Dell XPS M1710 Version 2.0

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Gaming Performance 1

 

Performance Comparisons with 3DMark05 v1.2.0
Details: http://www.futuremark.com/products/3dmark05/

3DMark05
3DMark05 is the part of a long line of synthetic 3D graphics benchmarks, dating back to late 1998. 3DMark05 is a synthetic benchmark that requires a DirectX 9.0 compliant video card, with support for Pixel Shaders 2.0 or higher, to render all of the various modules that comprise the suite. To generate its final "score", 3DMark05 runs three different simulated game tests and uses each test's framerate in the final tabulation. Fillrate, Memory bandwidth, and compute performance especially all have a measurable impact on performance in this benchmark. We ran 3DMark05's default test (1,024 x 768) on all of the cards and configurations we tested, and have the overall results posted for you below.

One of the most surprising aspects of the results above is the fact that the change from the 512MB GeForce Go 7900 GTX to the new 512MB GeForce Go 7950 GTX in the XPS M1710 yielded nearly an additional 1,000 points and narrowly missed besting even the dual-GPU SLI notebook from Alienware for top honors. For those looking for some serious gaming horsepower, no other single-GPU can match this latest flagship mobile GPU from NVIDIA. 

Performance Comparisons with 3DMark06 v1.0.2
Details: http://www.futuremark.com/products/3dmark06/

3DMark06
Futuremark recently launched a brand-new version of their popular benchmark, 3DMark06. The new version of the benchmark is updated in a number of ways, and now includes not only Shader Model 2.0 tests, but Shader Model 3.0 and HDR tests as well. Some of the assets from 3DMark05 have been re-used, but the scenes are now rendered with much more geometric detail and the shader complexity is vastly increased as well. Max shader length in 3DMark05 was 96 instructions, while 3DMark06 ups the number of instructions to 512. 3DMark06 also employs much more lighting, and there is extensive use of soft shadows. With 3DMark06, Futuremark has also updated how the final score is tabulated. In this latest version of the benchmark, SM 2.0 and HDR / SM3.0 tests are weighted and the CPU score is factored into the final tally as well.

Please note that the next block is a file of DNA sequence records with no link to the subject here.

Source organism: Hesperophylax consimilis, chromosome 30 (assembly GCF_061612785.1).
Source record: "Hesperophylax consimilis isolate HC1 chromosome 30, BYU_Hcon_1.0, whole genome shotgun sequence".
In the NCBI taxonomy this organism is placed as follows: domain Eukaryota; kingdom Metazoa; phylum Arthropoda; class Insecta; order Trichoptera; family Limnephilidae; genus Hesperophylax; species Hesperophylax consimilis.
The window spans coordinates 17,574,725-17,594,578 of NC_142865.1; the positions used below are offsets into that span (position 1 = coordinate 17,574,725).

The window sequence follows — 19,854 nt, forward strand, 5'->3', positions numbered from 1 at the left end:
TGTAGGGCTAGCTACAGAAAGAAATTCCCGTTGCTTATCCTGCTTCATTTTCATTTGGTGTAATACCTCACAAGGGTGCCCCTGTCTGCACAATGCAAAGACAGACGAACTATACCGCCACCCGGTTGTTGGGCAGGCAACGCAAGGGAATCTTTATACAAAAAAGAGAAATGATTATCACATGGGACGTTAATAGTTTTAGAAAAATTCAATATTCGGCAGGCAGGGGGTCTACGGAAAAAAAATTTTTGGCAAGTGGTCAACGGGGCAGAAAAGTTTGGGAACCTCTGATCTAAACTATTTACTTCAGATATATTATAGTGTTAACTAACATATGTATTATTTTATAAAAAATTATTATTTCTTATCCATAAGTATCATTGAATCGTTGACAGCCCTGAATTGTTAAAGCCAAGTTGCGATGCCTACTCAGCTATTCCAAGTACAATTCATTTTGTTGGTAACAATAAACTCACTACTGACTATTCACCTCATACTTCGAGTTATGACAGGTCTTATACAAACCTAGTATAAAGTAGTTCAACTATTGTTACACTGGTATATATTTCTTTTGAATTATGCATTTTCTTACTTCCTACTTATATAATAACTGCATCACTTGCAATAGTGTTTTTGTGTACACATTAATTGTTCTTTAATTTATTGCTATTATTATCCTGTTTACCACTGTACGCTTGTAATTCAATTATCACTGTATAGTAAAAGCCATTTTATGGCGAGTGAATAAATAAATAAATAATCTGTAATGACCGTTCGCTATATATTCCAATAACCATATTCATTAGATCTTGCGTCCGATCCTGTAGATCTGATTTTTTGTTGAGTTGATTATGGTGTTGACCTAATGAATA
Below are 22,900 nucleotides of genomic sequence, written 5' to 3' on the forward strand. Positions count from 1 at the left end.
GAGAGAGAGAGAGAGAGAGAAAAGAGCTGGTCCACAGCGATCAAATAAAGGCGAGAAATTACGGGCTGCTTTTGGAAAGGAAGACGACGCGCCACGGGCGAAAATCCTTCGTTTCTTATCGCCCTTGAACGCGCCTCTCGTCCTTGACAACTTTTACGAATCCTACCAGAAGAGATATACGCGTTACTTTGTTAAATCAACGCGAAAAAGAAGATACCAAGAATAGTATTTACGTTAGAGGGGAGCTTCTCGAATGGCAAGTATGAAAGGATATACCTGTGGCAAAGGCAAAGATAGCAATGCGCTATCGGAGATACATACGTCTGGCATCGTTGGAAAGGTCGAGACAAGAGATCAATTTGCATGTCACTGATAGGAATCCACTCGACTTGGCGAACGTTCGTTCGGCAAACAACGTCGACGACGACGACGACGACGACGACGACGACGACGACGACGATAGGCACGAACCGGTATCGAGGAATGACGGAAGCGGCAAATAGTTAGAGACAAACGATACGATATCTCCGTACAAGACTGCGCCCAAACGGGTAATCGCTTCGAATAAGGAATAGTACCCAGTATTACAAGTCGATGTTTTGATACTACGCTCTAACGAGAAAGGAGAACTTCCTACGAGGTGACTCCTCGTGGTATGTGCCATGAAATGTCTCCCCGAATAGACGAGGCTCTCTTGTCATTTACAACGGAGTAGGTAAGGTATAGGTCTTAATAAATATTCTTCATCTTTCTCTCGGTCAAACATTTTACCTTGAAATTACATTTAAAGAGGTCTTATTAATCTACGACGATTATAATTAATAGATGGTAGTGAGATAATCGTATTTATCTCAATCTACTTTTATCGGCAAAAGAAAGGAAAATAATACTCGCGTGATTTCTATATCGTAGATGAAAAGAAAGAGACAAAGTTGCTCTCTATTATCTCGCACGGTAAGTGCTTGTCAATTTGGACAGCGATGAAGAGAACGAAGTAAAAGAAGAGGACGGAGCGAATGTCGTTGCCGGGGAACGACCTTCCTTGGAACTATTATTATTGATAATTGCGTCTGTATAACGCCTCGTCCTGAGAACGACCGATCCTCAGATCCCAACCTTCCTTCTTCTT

Once we begin using a more updated benchmark with support for the latest visual bells and whistles, we see the new GeForce Go 7950 GTX truly flex its muscles. Here, even the Alienware SLI notebook with two GPUs is unable to keep up with the Dell XPS M1710. In fact, the XPS notebook is offering more than 6x the performance of the 512MB GeForce Go 7400 found in the ASUS VX1. Without a doubt, the XPS M1710 is one of the fastest mobile platforms on the planet when it comes to gaming. 

Performance Comparisons with Quake 4
Details: http://www.quake4game.com/

Quake 4
id Software, in conjunction with developer Raven, recently released the latest addition to the wildly popular Quake franchise, Quake 4. Quake 4 is based upon an updated and slightly modified version of the Doom 3 engine, and as such performance characteristics between the two titles are very similar.  Like Doom 3, Quake 4 is also an OpenGL game that uses extremely high-detailed textures and a ton of dynamic lighting and shadows, but unlike Doom3, Quake 4 features some outdoor environments as well. We ran this these Quake 4 benchmarks using a custom demo with the game set to its "High-Quality" mode, at a resolution of 1024x768 without anti-aliasing or anisotropic filtering enabled and the aspect ratio set to "Widescreen".

 

Regardless of how a system performs in a synthetic benchmark, it takes an actual game to truly see how a notebook will perform in a true gaming environment. Using Quake 4, we are able to see that there is no other solution tested which can even come close to the performance offered by the latest iteration of Dell's flagship gaming notebook. Here, the newest XPS M1710 eclipses its predecessor by nearly 50fps and almost doubles the performance offered by the next-fastest system.

Tags:  Dell, XPS, XP, m1, Ion 2, 710

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